Press Releases

DATE2023.06.27 #Press Releases

James Webb Space Telescope Discovers a Key Carbon Molecule in Interstellar Molecular Chemistry

The finding from an international collaboration offers clues to the origins of life.

June 27, 2023

An international research team from the United States and Europe, including Japan, has discovered a molecule called methyl cation (CH3+) in d203-506, an object in the Orion Nebula with a newly forming planetary system. The team made the observations through the James Webb Space Telescope (JWST), launched by NASA, ESA, and CSA.

CH3+ reacts with a wide range of molecules and elements other than hydrogen. So, it has been considered a key molecule in the formation of complex organic molecules that lead to the formation of living organisms. However, CH3+ has not been discovered in space because it does not have a characteristic transition line in the radio frequency region, which has contributed to the detection of many molecules, and thus requires highly accurate infrared observations for detection.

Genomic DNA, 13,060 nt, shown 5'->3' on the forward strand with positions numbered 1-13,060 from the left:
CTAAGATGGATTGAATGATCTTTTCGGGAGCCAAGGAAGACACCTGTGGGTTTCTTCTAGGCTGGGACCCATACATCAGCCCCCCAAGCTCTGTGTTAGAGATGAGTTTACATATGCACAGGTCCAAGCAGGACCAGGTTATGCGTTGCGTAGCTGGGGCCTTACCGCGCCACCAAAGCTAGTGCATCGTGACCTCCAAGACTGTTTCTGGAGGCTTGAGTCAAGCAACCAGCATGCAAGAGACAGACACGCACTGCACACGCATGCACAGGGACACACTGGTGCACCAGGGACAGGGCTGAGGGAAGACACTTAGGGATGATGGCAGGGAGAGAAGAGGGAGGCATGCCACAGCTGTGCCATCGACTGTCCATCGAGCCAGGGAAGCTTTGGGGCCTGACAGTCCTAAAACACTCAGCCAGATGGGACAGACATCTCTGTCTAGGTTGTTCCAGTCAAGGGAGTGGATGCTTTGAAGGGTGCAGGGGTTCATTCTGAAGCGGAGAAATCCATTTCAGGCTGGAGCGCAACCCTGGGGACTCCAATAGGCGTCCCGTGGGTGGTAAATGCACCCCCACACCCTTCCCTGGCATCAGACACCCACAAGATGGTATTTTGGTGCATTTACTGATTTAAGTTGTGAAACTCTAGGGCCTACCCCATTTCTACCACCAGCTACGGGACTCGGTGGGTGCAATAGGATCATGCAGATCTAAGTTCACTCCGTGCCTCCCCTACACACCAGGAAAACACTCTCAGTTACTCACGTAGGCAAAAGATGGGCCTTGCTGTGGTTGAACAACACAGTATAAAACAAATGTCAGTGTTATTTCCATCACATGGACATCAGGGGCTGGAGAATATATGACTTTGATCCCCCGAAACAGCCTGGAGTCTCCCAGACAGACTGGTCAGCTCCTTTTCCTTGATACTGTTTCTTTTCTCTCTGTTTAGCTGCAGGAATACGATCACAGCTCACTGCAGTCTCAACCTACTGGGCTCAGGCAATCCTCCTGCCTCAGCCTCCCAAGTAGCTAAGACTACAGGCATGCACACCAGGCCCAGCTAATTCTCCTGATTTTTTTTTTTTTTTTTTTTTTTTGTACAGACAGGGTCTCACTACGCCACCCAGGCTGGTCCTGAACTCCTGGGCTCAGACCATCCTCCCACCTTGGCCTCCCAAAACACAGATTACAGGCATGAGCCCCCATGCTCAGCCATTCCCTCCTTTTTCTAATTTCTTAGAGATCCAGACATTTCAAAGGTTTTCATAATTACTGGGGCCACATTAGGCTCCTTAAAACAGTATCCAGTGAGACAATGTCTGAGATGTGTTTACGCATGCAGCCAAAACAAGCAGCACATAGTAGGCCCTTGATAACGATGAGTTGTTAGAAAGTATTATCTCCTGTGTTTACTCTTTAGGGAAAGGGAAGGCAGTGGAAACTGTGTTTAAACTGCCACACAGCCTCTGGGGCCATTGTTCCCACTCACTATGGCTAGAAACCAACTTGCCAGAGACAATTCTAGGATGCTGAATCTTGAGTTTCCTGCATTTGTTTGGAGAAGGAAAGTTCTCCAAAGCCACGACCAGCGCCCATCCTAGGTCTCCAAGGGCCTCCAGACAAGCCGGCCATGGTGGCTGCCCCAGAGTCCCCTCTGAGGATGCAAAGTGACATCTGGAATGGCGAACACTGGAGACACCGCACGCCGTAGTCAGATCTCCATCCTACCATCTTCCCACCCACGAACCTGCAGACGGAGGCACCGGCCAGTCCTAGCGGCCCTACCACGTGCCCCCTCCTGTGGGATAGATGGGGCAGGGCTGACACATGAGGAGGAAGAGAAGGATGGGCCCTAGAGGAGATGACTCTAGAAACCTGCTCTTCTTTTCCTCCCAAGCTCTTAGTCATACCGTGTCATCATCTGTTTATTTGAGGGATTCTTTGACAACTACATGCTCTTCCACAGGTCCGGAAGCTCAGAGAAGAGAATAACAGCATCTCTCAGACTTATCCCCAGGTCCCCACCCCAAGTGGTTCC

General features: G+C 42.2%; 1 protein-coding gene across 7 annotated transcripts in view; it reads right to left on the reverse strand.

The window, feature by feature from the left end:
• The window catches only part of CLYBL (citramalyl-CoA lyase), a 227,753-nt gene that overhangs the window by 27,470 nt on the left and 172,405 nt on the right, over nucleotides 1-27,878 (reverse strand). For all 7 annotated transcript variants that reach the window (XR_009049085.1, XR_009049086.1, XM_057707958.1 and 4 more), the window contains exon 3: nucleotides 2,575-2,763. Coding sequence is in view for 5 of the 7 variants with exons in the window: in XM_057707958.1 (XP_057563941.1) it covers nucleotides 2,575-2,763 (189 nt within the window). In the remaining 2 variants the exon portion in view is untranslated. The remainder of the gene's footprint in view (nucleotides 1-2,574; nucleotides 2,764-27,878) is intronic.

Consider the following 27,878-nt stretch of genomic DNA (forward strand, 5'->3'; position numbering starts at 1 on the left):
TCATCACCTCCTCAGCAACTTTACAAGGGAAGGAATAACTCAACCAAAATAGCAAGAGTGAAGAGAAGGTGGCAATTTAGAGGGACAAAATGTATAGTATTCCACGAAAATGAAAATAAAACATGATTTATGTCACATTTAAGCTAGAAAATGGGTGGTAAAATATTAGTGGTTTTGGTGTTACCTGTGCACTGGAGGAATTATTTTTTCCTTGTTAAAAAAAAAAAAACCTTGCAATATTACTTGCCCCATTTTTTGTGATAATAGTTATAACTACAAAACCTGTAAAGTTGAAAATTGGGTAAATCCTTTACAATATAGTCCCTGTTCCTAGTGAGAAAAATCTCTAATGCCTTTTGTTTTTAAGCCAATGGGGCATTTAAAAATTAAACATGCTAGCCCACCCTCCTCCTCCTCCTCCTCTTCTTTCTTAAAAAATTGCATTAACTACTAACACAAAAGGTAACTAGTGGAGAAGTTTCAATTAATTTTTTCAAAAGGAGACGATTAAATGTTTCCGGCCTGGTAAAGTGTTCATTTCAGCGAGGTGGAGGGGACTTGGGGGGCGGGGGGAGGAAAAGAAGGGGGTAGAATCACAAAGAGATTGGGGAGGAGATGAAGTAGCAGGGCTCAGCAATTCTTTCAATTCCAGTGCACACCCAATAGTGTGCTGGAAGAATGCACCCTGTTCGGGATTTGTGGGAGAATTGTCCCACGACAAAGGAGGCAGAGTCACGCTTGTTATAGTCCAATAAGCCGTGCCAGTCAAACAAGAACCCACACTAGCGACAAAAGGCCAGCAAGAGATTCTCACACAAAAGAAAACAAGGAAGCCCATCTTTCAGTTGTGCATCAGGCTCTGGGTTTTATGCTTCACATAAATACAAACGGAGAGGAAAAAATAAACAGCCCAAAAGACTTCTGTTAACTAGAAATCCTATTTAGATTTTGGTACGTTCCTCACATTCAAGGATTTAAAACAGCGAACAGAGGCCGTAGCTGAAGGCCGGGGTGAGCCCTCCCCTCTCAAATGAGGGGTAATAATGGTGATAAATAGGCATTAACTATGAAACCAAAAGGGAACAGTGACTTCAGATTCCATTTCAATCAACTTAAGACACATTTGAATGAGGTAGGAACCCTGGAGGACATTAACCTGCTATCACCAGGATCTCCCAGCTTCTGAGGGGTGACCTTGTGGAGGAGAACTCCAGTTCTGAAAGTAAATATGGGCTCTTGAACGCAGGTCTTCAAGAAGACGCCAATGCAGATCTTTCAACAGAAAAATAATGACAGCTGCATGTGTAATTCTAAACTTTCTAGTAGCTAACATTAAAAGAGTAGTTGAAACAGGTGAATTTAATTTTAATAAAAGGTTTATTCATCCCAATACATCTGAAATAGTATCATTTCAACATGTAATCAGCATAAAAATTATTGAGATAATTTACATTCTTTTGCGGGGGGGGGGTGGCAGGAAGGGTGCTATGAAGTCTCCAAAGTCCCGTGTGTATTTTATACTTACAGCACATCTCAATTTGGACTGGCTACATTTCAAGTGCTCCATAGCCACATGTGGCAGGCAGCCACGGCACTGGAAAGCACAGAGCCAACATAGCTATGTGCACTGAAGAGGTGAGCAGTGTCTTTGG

Webb studies the Orion Nebula using NIRCam and MIRI imaging instruments. (Left) Near-infrared image of the Orion nebula taken with NIRCam on board JWST. (Upper right) Mid-infrared image of the surrounding of the present object d203-506 taken with MIRI on board JWST. (Lower right) Enlarged image of d203-506 of NIRCam and MIRI.

Credit: ESA/Webb, NASA, CSA, M. Zamani (ESA/Webb), the PDRs4All ERS Team. The image details can be accessed here: 

Now, the high infrared detection capability of JWST found a signal thought to be CH3+, and its detection was confirmed by the cooperation of theorists and experts in molecular spectroscopy. This discovery is the result of a remarkable collaboration between quantum chemistry, molecular physics, molecular spectroscopy, and astrophysics.

The object d203-506, where CH3+ was discovered, is in a region of the Orion Nebula with strong ultraviolet radiation, suggesting that ultraviolet radiation plays an important role in the production of CH3+. Such an environment may also apply to the early stages of the formation of our solar system.

Professor Emeritus Takashi Onaka of the Department of Astronomy was part of the research team.

For details, see the press release from ESA: